Top economists expect 'leaner' times ahead: Survey

Top economist believe the U.S. economy may have already seen its best days.

Only three of 21 experts surveyed by Bankrate see positive signs ahead for the economy. More than half said the tight labor market, rising interest rates and trade action could stifle wealth throughout the next 12 to 18 months.

“We just completed the second quarter with 4.2 percent growth in the U.S.,"'s senior economic analyst Mark Hamrick told FOX Business' Maria Bartiromo on Wednesday. "And the fact that 2018 is widely expected to be the strongest year that we have seen in some time in the sense of roughly 3 percent [growth] and whether it’s our economists weighing in, whether it’s the Federal Reserve sort of projecting out into 2019-2020, you don’t have any predictions for 3 percent growth in the coming year or the following year," he explained.

St. Louis Federal Reserve President James Bullard told FOX Business on Tuesday that the economy would end its winning streak unless productivity ramps up.

“The projections are that the economy is going to slow,” Bullard told Bartiromo. “I think that’s the right thing to base policy on that, that should be how you plan and you then hope for the best.”

Economists predict a 3.7 percent unemployment rate a year from now and nearly 162,700 jobs to be added to the economy each month over the next year, according to the survey, while also expecting the Fed to raise interest rates twice this year and the 10-year Treasury yield to climb to 3.42 percent a year from now.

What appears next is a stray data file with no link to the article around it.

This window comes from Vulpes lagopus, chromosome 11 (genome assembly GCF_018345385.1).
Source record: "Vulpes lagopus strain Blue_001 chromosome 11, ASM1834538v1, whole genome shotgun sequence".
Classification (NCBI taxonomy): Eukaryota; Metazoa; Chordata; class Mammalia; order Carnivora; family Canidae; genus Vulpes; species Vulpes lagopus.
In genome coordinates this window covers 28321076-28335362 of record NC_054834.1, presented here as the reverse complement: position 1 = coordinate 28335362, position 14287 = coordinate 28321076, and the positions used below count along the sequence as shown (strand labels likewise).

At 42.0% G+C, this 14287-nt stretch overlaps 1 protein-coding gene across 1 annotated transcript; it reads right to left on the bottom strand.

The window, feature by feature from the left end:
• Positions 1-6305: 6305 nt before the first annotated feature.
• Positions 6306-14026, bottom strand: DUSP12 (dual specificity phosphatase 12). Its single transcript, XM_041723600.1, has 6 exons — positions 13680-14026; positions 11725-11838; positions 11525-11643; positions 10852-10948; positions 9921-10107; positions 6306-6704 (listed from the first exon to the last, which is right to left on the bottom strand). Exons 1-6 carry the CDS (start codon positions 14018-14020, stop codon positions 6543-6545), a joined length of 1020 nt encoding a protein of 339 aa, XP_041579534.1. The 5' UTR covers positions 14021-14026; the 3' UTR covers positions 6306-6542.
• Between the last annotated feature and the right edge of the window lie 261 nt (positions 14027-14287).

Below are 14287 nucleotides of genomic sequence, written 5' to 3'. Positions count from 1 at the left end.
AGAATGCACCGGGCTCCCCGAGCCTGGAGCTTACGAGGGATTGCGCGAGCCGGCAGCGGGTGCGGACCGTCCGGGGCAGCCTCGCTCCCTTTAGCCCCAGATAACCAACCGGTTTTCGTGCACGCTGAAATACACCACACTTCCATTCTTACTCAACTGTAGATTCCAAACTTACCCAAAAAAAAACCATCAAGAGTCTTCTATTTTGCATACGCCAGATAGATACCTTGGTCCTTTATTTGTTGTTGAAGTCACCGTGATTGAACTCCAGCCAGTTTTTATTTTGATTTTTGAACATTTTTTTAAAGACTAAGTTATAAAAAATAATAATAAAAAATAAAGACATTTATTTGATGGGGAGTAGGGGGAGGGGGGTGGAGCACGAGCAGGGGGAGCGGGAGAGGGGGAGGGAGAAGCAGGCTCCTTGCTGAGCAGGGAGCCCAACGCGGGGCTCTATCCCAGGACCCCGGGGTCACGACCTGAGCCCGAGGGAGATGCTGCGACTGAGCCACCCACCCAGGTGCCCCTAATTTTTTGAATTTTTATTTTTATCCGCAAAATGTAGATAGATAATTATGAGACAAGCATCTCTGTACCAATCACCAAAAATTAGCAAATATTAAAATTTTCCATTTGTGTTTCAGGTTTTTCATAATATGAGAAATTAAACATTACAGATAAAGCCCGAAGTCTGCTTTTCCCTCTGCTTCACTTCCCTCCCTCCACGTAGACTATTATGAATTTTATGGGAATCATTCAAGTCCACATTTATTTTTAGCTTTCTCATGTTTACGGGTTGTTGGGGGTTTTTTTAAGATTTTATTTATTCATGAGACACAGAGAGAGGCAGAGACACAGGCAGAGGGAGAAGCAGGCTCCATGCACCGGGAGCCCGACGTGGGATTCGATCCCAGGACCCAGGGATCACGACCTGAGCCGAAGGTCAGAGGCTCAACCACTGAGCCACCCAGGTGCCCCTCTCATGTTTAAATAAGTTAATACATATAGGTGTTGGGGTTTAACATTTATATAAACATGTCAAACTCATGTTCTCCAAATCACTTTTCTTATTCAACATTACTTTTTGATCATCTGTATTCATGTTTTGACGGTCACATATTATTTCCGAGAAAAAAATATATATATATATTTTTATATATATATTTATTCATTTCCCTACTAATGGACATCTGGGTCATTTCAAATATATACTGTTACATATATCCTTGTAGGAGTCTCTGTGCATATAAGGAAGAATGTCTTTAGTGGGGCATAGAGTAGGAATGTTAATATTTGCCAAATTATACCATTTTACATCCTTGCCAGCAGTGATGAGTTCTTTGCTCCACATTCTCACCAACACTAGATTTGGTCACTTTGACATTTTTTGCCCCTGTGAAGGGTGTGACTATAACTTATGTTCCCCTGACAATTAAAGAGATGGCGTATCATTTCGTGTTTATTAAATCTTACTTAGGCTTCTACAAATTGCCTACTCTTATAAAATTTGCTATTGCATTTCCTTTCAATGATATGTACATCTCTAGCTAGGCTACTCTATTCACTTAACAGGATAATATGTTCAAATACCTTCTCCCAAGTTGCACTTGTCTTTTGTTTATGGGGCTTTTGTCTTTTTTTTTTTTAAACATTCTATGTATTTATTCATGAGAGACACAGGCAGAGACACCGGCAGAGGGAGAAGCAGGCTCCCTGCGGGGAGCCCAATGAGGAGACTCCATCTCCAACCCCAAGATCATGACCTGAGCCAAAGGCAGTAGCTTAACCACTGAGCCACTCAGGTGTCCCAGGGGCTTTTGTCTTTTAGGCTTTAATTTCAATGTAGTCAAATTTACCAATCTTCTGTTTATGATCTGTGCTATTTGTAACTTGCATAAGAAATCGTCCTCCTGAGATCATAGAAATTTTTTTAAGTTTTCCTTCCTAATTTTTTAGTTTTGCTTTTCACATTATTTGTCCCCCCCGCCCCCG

However, Hamrick added that the "future crisis" would not be as severe as the 2008 financial crisis.

"I would continue to watch consumer confidence, obviously that’s very strong, retail sales strong, and business confidence," he added. "And I think, if anything, we just saw with the ISM manufacturing survey yesterday, we do continue to get a pretty strong body of commentary whether it’s ISM, the Fed Beige Book, on the level of uncertainty that has been injected into the business environment because of trade disputes and lack of certainty about how this will all be worked out,” he explained.